Church welcomes urban refugees in Nairobi
16 July 2013

Sr. Francisca Shiundu, who works in pastoral & education services for the JRS Kenya urban refugee program in Nairobi, talks with Fr. James Karanja at his parish in Nairobi last month. (Christian Fuchs — Jesuit Refugee Service/USA)

(Nairobi) July 16, 2013 — The St. John the Baptist Catholic Church here offers sanctuary and sustenance to refugees and supports Jesuit Refugee Service in Kenya by providing office space for a social worker and a meeting room for prayer groups of refugees. Additionally, parishioners have donated food and clothing to refugees in the area.

"We really feel at home here," said Sr. Francisca Shiundu, who works in pastoral & education services for the JRS Kenya urban refugee program in Nairobi. 

Fr. James Karanja has led the parish, officially St. John the Baptist Riruta Parish, since June 2012. 

When he celebrated a Mass with refugees, Fr. Karanja said "the message was to tell them that God is with them. Despite their situation, they can do something for God: they have their own dignity, and they should live up to the dignity that God has called them to."

Fr. Karanja also asked his parishioners to provide assistance to the refugee community.

"We have the moral responsibility to help the less fortunate … according to the Gospel invitation. We were able to give food and, and some (parishioners) were able to help those (refugees) who are in school with supplies like stationery and (uniforms) and other needs."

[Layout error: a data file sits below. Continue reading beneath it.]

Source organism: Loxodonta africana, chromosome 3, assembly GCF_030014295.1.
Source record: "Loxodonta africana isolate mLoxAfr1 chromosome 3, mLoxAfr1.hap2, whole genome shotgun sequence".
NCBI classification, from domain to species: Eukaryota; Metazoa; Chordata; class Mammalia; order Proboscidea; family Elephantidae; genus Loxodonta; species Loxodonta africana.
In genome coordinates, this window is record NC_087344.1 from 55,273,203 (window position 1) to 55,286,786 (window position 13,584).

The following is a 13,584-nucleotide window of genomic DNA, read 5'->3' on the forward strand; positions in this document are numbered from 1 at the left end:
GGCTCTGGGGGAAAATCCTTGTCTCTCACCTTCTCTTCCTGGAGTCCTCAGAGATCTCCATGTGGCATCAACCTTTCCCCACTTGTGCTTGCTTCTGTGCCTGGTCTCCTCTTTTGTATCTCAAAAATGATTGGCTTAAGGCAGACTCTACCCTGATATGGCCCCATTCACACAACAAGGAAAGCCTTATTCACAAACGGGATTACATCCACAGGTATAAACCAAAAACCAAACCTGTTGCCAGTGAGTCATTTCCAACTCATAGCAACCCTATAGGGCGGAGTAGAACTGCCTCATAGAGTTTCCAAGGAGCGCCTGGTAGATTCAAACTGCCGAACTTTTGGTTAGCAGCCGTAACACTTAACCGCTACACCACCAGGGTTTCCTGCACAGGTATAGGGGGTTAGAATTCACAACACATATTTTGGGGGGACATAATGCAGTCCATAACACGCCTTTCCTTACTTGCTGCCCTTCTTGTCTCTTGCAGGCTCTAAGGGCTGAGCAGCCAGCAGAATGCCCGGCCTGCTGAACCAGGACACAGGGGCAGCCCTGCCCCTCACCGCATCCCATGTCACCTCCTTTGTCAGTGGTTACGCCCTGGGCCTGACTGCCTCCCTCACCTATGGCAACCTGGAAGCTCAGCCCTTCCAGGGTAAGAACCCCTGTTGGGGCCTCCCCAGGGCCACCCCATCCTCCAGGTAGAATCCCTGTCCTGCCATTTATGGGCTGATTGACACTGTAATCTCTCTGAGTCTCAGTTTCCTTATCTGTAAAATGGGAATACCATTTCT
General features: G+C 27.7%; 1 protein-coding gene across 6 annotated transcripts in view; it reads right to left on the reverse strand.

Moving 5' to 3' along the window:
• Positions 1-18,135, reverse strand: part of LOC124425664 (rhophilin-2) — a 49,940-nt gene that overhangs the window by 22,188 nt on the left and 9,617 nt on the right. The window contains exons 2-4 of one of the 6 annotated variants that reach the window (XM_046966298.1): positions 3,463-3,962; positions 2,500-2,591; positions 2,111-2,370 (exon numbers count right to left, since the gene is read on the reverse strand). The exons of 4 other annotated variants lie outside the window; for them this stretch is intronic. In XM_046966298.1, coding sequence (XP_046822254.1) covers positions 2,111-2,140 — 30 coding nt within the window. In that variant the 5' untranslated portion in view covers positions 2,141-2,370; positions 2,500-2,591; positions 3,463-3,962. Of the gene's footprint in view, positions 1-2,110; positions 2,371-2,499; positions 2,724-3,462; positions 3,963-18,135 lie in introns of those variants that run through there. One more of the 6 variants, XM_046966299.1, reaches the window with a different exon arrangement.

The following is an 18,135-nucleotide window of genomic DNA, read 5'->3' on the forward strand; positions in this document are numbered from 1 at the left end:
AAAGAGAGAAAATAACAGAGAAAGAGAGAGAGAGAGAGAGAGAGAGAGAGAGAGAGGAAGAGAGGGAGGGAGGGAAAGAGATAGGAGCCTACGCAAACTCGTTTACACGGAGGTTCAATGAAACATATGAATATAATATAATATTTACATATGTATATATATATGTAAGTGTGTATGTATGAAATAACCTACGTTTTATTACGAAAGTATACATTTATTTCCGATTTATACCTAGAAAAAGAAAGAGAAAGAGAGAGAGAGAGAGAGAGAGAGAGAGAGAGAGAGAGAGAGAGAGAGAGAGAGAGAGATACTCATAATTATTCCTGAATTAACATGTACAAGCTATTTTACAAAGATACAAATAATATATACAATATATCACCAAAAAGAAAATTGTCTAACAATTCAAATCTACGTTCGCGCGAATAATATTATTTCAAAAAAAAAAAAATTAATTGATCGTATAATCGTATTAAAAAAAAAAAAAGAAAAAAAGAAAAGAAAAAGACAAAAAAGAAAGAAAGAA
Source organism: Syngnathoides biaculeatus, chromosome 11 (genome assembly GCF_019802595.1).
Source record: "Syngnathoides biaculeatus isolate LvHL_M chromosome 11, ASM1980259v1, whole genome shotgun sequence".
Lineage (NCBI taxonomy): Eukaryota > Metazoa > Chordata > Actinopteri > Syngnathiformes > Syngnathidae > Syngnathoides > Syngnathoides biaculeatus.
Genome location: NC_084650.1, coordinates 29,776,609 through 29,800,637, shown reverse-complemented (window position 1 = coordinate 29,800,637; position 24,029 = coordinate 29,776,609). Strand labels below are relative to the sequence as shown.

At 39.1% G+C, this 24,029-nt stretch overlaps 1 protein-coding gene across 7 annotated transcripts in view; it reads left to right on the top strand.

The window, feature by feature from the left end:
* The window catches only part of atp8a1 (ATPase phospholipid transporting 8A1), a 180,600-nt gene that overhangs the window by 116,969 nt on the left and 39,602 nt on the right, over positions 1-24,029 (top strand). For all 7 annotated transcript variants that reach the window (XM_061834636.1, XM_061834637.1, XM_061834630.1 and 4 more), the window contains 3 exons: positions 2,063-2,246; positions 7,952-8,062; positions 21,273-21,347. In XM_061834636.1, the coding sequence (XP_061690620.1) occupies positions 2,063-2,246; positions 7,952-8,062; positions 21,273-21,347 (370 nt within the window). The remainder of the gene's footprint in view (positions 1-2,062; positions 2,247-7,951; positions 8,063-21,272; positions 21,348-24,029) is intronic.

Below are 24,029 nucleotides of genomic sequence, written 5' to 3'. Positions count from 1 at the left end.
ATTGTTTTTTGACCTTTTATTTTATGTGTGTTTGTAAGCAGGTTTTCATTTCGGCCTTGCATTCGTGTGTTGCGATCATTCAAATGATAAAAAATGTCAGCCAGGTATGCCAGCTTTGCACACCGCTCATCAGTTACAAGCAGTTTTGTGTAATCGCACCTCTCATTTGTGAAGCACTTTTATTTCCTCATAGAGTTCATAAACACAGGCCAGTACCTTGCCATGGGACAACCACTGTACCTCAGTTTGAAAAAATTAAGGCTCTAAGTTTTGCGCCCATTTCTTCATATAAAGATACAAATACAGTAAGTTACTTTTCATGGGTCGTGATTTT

"We give back to society because we have the social responsibility (to do so)," said Fr. Karanja.

In talking with refugees, Fr. Karanja noted that "some are fairly optimistic, they feel their future is brighter. Others, despite living in the ghetto of poverty, once they come here and see what you (JRS) are doing for them they say 'yes, all is not gone, all is not lost' and they have hope."

The church hosts a youth group which seeks to integrate refugees with Kenyan members of the group.

"The young people, especially from Sudan, are part and parcel of the young people in our church. They feel that they belong. They normally attend the midday Mass, in English. Weekdays from 4 p.m. to 6 p.m. they are here praying with other young people in the parish," said Fr. Karanja.

They feel that they belong, and we want them to feel they belong, because they do belong, Fr. Karanja noted. To highlight the open doors of his church, Fr. Karanja cites the Biblical passage of Matthew 25: 31-46, particularly:

For I was hungry and you gave me food, I was thirsty and you gave me drink, a stranger and you welcomed me, naked and you clothed me, ill and you cared for me, in prison and you visited me. …. whatever you did for one of these least brothers of mine, you did for me.

"I have seen the reality of the Gospel here. People come and knock, and we live according to that Gospel, because in those refugees — according to my own understanding — is Christ. I see Christ in those who are refugees in our country. We don't want to segregate them, we want to bring them into our homes, into our church," said Fr. Karanja.

by Christian Fuchs
Jesuit Refugee Service/USA


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